Interview: Tricia Marwick on her reform agenda

Written by Mandy Rhodes on 12 July 2016 in Inside Politics

Mandy Rhodes speaks to the last Presiding Officer of the Scottish Parliament on how she was cut from a different cloth

In many ways, Tricia Marwick was a pioneer. She was the first woman to be elected Presiding Officer in the Scottish Parliament but she was also the first working class, state educated, non-university graduate to have that job. 

Her legacy has been to start a radical reform process in the Parliament that is continuing under her successor, Ken Mackintosh, and as she left the post, she declined the chance of an honour from the Queen saying she didn’t want to be a hypocrite.

Marwick, who has opposed the honours system throughout her long political career, officially stood down as PO following May’s election, revealed that she declined an invitation from a “senior Conservative politician” to put her name forward for a gong.

She said: “I do not criticise those who accept an honour. That is a matter for each individual and I understand the great joy and pride it can bring.

“However, it is not for me. I would be a hypocrite to now accept an honour when I have opposed the honours system all my life.”

She added: “I have had many meaningful honours in my life. To be one of the first MSPs, to be elected for my home constituency of Central Fife and then to serve as the Presiding Officer. That is recognition and honour enough for me.”


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When she was elected as PO in 2011 she was not everyone's most obvious choice to succeed the mild mannered Tory MSP Alex Fergusson.

And while some of the early criticism smacked simply of snobbery and sexism, with an historic SNP majority returned to the Parliament, there were some legitimate concerns about having an MSP from the party also as PO. Some feared an SNP bias, compounded by a view that Marwick was too much of a party protagonist.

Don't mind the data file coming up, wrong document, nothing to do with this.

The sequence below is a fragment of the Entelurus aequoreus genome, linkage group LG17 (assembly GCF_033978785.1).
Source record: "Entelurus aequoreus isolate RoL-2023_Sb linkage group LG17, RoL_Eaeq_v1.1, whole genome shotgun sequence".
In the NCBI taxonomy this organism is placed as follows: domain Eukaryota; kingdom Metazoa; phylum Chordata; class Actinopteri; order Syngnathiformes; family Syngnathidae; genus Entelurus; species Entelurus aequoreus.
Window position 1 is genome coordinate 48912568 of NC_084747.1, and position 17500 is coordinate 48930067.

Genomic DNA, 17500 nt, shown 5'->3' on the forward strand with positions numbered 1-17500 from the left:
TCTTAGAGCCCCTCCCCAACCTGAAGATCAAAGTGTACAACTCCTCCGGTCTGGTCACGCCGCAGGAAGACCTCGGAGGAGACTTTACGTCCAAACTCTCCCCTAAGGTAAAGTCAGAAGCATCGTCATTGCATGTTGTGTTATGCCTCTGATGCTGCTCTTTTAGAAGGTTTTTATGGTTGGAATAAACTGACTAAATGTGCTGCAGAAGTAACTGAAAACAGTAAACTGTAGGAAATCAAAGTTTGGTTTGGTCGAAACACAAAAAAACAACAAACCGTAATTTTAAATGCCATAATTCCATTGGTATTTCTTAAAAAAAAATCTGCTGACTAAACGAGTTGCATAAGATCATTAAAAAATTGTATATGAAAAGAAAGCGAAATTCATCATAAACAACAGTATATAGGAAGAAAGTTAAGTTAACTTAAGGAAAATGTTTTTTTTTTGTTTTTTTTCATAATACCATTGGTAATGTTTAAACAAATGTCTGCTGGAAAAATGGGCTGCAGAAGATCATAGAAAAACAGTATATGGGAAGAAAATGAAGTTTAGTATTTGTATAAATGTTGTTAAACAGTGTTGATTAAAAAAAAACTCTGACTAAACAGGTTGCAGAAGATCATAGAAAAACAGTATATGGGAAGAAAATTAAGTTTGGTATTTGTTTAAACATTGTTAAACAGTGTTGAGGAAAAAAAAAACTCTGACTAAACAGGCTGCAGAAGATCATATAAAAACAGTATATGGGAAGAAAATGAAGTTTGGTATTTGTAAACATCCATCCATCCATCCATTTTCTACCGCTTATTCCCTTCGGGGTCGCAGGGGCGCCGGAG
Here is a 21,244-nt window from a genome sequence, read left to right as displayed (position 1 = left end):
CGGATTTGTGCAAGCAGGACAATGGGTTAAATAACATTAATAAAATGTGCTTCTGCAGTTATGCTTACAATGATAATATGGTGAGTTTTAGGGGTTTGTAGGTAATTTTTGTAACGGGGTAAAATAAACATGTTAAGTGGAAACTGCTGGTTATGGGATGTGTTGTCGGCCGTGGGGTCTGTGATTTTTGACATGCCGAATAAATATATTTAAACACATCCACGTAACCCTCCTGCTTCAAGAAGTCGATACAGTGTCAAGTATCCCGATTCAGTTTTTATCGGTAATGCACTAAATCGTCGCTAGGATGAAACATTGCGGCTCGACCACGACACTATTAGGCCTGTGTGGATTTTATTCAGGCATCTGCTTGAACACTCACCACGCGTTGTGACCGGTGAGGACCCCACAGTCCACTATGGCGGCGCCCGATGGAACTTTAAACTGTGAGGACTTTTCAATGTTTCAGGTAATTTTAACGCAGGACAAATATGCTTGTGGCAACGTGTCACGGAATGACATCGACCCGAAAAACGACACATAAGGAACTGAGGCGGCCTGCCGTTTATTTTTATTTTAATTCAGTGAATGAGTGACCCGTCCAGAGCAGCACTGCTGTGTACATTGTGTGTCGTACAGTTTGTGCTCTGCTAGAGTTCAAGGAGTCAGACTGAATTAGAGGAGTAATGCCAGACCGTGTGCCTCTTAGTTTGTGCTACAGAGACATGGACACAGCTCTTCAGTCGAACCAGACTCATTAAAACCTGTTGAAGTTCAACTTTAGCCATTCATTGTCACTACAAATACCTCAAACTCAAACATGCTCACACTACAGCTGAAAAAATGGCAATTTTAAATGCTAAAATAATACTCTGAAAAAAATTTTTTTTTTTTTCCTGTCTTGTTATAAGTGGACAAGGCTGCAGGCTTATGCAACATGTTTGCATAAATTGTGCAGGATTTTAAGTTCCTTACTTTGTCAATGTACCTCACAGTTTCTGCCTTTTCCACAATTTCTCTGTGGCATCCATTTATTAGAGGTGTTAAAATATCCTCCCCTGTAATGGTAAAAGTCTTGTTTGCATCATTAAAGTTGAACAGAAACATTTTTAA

“Interestingly, just after I became the PO, I was up in the bar having a drink and a journalist said to me, of course, we won’t believe you are impartial until you give Alex Salmond a hard slap in the face,” she says. “I just looked at him and said if you think for one minute that I am going to gratuitously put down the First Minister to prove something to you in the press that I don’t think I need to prove then you can think again.”

Marwick maybe a pugnacious debater but she is also a real stickler for the rules. She likes discipline and she respects institutions, particularly that of the Scottish Parliament, which she loves with a passion. 

She described her election as PO as “the proudest moment of her life”. However, things could have been very different. In what she describes as “probably a typical woman” or a “working-class thing”, she had originally intended to just stand as deputy PO. She only changed her mind at the last minute as it became clear that the SNP would not stand in her way and when she discovered who the other candidates were.

“I just thought to myself, I can bring a lot to this and there’s things I want to do,” she says. “I think I surprised a lot of folk … but with the greatest respect to the other candidates, I looked around and thought ‘you’re not as good as me’ and I just went for it.”

Marwick was clearly the most experienced candidate. She had been an MSP since the first parliament in 1999, but she had also played a vital role in the mechanics of parliamentary business having been variously: deputy SNP business manager, business manager and chief whip and was also a key member of the business bureau and the corporate body. 

Armed with this expertise, she then stood against her own party colleague, the equally outspoken Christine Grahame, and Labour veteran politician, Hugh Henry, and won. Some doubted her ability from the beginning while others just thought it was a fix and would mean that the SNP would hijack all parliamentary business. Henry described it as 'some kind of power-grab'. 

“I think a lot of people just weren’t fully aware of the work that I had already done in the parliament,” she says “I had been on the corporate body for four years and I had worked consensually with all the MSPs and officials to do the best for the parliament.

"I’d been a business manager in the very early days and I had built up a very good friendship with Tom McCabe, who was the Labour business manager at the time and again, I simply thought that part of my duty as business manager was to help make the institution work, so while I had maybe been seen as tribal in the chamber or even in the bar, in reality, I had done a lot of consensual work across the parliament and I think people had just not seen that side of me.